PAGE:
Sauers, Michael P. Searching 2.0. London: Facet Publishing, 2009. 350 p. ISBN 978-1-85604-629-9. 34.95.

As Henry Simpson pointed out 'the notion of Web 2.0 is somewhat problematic'. Some would say it is the new version of the Web, others would say that Web 2.0 is about the applications that make it possible for users to contribute with their own information and others would say it is simply about how we use the Web nowadays. Searching 2.0 is a guide to the current 'version' of the Web for librarians, or information specialists if you like, or any person who deals with information in his or her profession. It is not only a guide to social search engines, even though some of them are included in the book. Is the book needed? Yes, if you ask me. I think, from my own experience as a teacher in library and information science, that we need to spread the word. There are more technologies and applications than Google, and there are more features than just the search box on the front page. Or, if you like, Google cannot solve every problem.

The book presents several tools for finding information, how to use them and when to use them. Sauers provides a pedagogical book which guides the reader to the various tools presented. A lot of screen shots make the book easy to follow. There are several good tips and tricks which can help the reader to improve his or her information literacy. Not only does the book present the tools, it also presents the features of the tools that many librarians might be unaware of.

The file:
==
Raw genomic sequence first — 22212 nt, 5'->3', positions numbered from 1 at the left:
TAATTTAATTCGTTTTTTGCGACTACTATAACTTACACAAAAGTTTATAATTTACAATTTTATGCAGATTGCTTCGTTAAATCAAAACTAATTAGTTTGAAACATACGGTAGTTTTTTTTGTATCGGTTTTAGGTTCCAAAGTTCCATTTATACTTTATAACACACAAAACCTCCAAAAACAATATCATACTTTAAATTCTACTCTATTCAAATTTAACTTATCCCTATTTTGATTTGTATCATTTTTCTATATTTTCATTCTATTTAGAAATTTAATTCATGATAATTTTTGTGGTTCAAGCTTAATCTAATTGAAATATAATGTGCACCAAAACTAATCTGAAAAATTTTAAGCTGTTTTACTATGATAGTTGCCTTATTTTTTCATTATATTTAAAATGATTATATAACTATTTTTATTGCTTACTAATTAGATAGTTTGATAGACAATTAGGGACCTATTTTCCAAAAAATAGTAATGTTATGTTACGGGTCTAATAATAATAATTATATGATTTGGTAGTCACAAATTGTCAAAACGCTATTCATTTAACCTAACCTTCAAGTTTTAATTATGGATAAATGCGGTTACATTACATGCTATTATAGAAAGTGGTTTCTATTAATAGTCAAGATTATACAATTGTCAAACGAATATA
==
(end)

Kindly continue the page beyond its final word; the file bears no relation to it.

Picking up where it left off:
In the first chapter, Sauers gives a thorough description about Web 2.0 by first pointing to Tim O'Reilly's initial definition, then describes a couple of Web 2.0 applications and points out what is the '2.0' in them. However, as pointed out above, this book does not only deal with social applications. The following chapters are about how to work with Delicious, how to use Wikipedia, media search, geographic search, print search (how to search inside a book using Google Book Search and's Search Inside the Book), searching in the past using Google Cache, the Wayback Machine and Wikipedia Page Histories. Also included is a chapter about how to use OpenSearch, a browser add-on tool for sending a query to a chosen search engine independently of which Web site you currently visit, and a chapter about desktop searching. The final chapter in the book is about data visualization. Every chapter except the first and the last is finished with some exercises related to the content, which contributes to the pedagogical strengths of the book.

Of course, you cannot cover everything in a book. There are some other tools of interest such as Rollyo, Scour, Whonu and Quintura for example which could be mentioned. Also there is Tag Galaxy which provides an interesting and very useful interface for searching Flickr. However, those included in this book are tools I think a librarian should know about, and in the best of worlds, master.

David Gunnarsson
University of Borås
August, 2009